- adj. Of a person or animal, feeling the sensation of heat, especially to the point of discomfort.
- adj. Feverish.
- adj. Of food, spicy.
- adj. incomparable Electrically charged
- adj. slang Of a person, very physically or sexually attractive.
- adj. slang Sexual; involving sexual intercourse or sexual excitement.
- adj. Popular; in demand.
- adj. Very close to finding or guessing something to be found or guessed.
- adj. Performing strongly; having repeated successes
- adj. Fresh; just released
- adj. Uncomfortable, difficult to deal with; awkward, dangerous, unpleasant.
- adj. Compromising
- v. To heat, or to become hot
- v. To become lively or exciting
GNU Webster's 1913
- obsolete imp. & p. p. of hote.
- adj. Having much sensible heat; exciting the feeling of warmth in a great degree; very warm; -- opposed to
cold, and exceeding warmin degree
- adj. Characterized by heat, ardor, or animation; easily excited; firely; vehement; passionate; violent; eager.
- adj. Lustful; lewd; lecherous.
- adj. Acrid; biting; pungent.
- adj. (color) bold and intense
- adj. newest or most recent
- adj. sexually excited or exciting
- adj. extended meanings; especially of psychological heat; marked by intensity or vehemence especially of passion or enthusiasm
- adj. performed or performing with unusually great skill and daring and energy
- adj. very good; often used in the negative
- adj. very popular or successful
- adj. newly made
- adj. characterized by violent and forceful activity or movement; very intense
- adj. used of physical heat; having a high or higher than desirable temperature or giving off heat or feeling or causing a sensation of heat or burning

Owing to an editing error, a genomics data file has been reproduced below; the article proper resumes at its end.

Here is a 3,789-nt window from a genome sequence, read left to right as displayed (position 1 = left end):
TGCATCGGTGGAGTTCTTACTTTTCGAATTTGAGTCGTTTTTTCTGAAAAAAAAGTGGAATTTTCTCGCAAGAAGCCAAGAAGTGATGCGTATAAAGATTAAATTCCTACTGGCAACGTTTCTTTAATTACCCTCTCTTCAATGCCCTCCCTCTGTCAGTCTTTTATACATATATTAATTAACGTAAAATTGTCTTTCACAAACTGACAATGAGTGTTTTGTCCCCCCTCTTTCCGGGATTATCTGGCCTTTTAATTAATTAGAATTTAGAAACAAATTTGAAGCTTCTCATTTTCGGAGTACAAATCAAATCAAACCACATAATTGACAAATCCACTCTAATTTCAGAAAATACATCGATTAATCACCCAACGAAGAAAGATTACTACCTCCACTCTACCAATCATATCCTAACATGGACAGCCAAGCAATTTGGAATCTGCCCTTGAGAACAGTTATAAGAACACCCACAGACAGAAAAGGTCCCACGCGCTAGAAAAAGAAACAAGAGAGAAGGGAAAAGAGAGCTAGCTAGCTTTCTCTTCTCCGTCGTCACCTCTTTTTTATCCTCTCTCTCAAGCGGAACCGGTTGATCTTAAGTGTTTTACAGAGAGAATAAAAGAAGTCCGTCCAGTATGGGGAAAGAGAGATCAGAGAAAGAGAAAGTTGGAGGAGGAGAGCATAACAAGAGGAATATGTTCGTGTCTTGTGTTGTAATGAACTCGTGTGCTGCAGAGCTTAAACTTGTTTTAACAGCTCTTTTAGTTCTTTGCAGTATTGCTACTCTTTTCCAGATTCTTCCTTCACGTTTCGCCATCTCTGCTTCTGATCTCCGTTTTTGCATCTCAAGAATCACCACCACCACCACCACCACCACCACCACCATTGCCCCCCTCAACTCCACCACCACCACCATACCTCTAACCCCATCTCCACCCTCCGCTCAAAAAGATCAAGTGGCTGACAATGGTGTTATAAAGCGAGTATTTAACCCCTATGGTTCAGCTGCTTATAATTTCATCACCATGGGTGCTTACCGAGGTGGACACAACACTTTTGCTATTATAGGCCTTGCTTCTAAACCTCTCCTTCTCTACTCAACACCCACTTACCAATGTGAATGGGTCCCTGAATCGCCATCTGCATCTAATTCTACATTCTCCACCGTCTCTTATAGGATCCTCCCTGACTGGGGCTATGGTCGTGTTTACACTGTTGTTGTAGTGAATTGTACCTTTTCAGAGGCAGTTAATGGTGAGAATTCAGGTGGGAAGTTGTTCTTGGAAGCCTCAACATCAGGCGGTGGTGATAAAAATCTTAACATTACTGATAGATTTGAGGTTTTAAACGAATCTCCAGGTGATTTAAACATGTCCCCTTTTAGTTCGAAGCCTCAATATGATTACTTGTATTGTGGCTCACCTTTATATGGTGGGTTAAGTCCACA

- adj. having or dealing with dangerously high levels of radioactivity
- adj. very fast; capable of quick response and great speed
- adj. marked by excited activity
- adj. wanted by the police
- adj. of a seeker; very near to the object sought
- adj. having or bringing unusually good luck
- adj. having or showing great eagerness or enthusiasm
- adj. recently stolen or smuggled
- adj. very unpleasant or even dangerous
- adj. producing a burning sensation on the taste nerves
- adj. charged or energized with electricity
- From Old English hāt. (Wiktionary)
- Middle English, from Old English hāt. (American Heritage® Dictionary of the English Language, Fourth Edition)
“· At times you may suddenly feel very hot or sweaty (this is also called having hot flashes).”
“What I wanted was a hot Scotch and a hot chop and hot potatoes -- everything _hot_.”
“Hot water plates are very convenient, and easily procured at any large china shop; but if they cannot be found, put the hot plate containing the chop over a bowl of boiling water, and cover with a hot saucer, fold a napkin around the baked potato, and you can carry the tray containing the dinner through cold halls and up staircases and it will arrive at your patient's room _hot.”
“Absolutely clean napkins and tray cloths, a few green leaves about the plate, a rose on the tray; the chop or piece of chicken, the bird or the piece of steak ornamented with sprigs of parsley, the cold things really cold, and the hot ones _hot_, these are necessities of invalid's feeding, that mark the nurse who has a proper appreciation of a sick person's delicate sensibilities.”
“Be sure, if you have French toast, hot cakes or waffles served, that they come from the kitchen _hot_.”
“At all events, very _hot_ drink with nothing but water, milk and sugar, is equally efficacious, and my medicine (a few grains of sugar of milk) put into the hot water, seasoned as above, has often obtained great credit, when the _hot water_ was alone worthy.”
“These cakes should he baked in a moderately hot oven and not a _hot oven_.”
“Cold dishes should be very cold, and hot dishes _hot.”
“Arrange on a hot dish, sprinkle sugar over them, and serve _very hot_.”
“Sugar, your mama was onto a hot line of inquiry -- except _hot_ is the wrong word -- on how bacteria survive the cold of Mars.”